Parity, finally : THE PUSH FOR EQUAL PAY IN PRO SURFING

  • At the Target Maui Pro, Carissa Moore received $60,000 for the win; at the Billabong Pipe Masters, Adriano de Souza got $100,000. The discrepancy comes from the fact that, at the elite level, there are twice as many competitors on the Men’s Tour. Photo: Poullenot/WSL

At a meeting late last month, in the UK surf town of Newquay, the English Surfing Federation agreed to offer gender-equal purses in the Open Men and Women events at the 2016 English National Championships. “We just want to give the ladies a fair opportunity,” said ESF chairman Andy Sturt.

“They’ll be surfing in the same conditions, on the same day, with the same amount of time, under the same rules, and paying the same entry fee. Isn’t it right and proper that we reward [the women] with the same amount of money as the gents?”
The ESF’s decision to provide equal pay had been a long time in the making. Some on the ESF’s executive committee, particularly its female members, have broached the idea for the last couple of years. But due to the federation’s association with the United Kingdom Pro Surf Tour, which has strict criteria for prize purses at each event, the ESF has been beholden to the Tour’s rules. In 2016, however, the ESF will be running the National Championships at Cornwall’s Watergate Bay, independently of the UK Pro Surf Tour, and are therefore free to choose their own prize purses. In the past, the Open Men’s winner received £1,000 (about US $1,500) and the Open Women’s winner £250 (about US $370). “That was a massive disparity,” Sturt said.

To be clear, there is a difference between parity and individual equal prize purses, such as those at the upcoming English National Championships.
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UK pro Lucy Campbell — stoked to be getting equal pay for equal showing. Photo: Ian Forsyth/Getty Images
The issue of pay disparity in global sport has been escalating in recent years, and professional surfing, believe it or not, has been at the forefront of this trend. At the start of the 2014 WSL season, the first year under full ZoSea control, the revamped organization announced that prizemoney parity would be a key initiative moving forward. Indeed, in 2014, professional surfing became the first international sport to institute complete prizemoney parity at the elite level.

To be clear, there is a difference between parity and individual equal prize purses, such as those at the upcoming English National Championships.

For example, at the Target Maui Pro, Carissa Moore received $60,000 for the win; at the Billabong Pipe Masters, Adriano de Souza got $100,000. The discrepancy comes from the fact that, at the elite level, there are twice as many competitors on the Men’s Tour. In 2015, Men’s individual event total prize purses were $525,000, divided between 36 surfers, while Women’s event total prize purses were $262,500, divided between 18 surfers. Thus, averaged out, total prizemoney is $14,583.33 per surfer, male and female. (Dave Prodan, the WSL’s VP of Communications, revealed to Surfline that prizemoney “will probably go up this season.”)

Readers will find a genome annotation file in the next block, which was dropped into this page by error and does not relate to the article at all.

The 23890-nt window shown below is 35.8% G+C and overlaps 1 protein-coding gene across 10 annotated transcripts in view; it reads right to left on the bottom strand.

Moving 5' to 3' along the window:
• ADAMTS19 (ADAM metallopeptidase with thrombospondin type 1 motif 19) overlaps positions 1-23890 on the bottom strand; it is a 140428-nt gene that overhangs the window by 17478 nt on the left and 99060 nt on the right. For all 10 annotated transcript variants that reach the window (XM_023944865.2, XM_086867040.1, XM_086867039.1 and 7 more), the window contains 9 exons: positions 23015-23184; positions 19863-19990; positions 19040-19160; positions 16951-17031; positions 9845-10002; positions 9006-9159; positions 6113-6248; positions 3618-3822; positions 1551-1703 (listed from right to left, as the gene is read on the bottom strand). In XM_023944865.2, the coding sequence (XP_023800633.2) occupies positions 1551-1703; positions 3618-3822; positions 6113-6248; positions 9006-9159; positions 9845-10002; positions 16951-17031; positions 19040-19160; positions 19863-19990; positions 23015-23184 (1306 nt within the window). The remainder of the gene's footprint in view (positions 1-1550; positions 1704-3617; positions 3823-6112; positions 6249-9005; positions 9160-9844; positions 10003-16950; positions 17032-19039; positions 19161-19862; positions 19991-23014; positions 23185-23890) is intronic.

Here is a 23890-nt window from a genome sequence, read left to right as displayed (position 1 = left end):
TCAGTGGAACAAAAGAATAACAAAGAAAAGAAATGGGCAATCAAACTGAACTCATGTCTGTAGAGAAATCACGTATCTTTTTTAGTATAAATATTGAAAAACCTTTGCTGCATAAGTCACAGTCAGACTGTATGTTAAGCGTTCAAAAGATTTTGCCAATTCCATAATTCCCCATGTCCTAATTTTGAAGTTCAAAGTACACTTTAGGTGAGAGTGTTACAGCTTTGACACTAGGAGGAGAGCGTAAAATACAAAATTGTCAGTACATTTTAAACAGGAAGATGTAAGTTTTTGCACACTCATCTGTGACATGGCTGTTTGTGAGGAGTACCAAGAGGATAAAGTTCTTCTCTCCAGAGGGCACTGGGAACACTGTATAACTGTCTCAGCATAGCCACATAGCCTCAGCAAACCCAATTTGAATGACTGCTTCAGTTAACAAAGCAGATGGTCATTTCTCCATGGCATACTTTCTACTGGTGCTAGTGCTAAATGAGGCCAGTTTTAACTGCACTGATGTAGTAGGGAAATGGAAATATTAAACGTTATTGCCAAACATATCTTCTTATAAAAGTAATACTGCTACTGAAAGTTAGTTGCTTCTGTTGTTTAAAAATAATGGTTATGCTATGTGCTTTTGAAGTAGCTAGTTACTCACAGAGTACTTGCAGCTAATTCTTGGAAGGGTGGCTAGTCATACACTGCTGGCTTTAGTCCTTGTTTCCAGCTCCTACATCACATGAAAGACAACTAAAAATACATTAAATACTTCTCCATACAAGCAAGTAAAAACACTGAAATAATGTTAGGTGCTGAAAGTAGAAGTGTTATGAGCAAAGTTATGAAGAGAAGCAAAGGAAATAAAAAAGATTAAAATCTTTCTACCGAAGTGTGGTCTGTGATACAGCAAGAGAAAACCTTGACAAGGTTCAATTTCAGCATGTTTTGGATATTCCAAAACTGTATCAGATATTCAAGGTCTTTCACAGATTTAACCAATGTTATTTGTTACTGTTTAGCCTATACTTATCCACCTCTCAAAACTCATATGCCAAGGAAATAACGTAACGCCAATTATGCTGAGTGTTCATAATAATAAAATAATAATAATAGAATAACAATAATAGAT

So, while there remains a literal difference in winnings, technically there is parity, and this a momentous step forward for the Women’s Tour, which in 2013 had total purses of $120,000 against the Men’s $425,000.

Such parity is unprecedented in professional sports as a whole. Take, for example, the Women’s World Cup this summer. The champions, Team USA, took home $2 million. In Brazil last year, the winners of the Men’s World Cup, Germany, pocketed $35 million. In pro golf’s US Women’s Open, the total prize purse was $4.5 million, less than half of the Men’s US Open. Pro tennis, however, has taken steps toward parity: at Wimbledon last year, both male and female champions took home $2.9 million each.

Of course, the fate of equal prize purses is unilaterally contingent upon the real numbers: advertising dollars. For example, at Wimbledon this past summer, the Novak Djokovic/Roger Federer final drew 2.7 million ESPN viewers, and the Serena Williams/Garbiñe Muguruza final drew 2.4 million — a relatively equal viewership that is the key to advertisers dropping gender bias.

The eyeballs clause, as it were, has not been lost on the WSL, and in particular, Jessi Miley-Dyer, the Women’s Tour commissioner. Miley-Dyer has overseen the return to the Women’s elite-level venues, like Fiji and Honolua Bay, in which the events run independently from the Men’s, rather than concurrently as in the past (a largely cost-saving venture that often leads to the women competing in inferior surf… never good for ratings, male or female). Any surfer who tuned into the Target Maui Pro in December enjoyed the benefit of Miley-Dyer’s retooled Tour — the ladies threading perfect Honolua was a hard show to tune out, which must have satisfied the ravenous wolves in the ZoSea lair. (This writer requested viewership numbers from Prodan, to which he replied, “the WSL doesn’t release traffic data.”)

While the English National Championships are never going to garner the viewership or prizemoney that the WSL Championship Tours will, its decision to pay its Open Men and Women winners equally is another notch in pro surfing’s belt as a leader in the gender disparity debate across global sport.

“It’s not that we want to be trailblazers,” Sturt finished. “We just feel that this year it’s time to change tack.”

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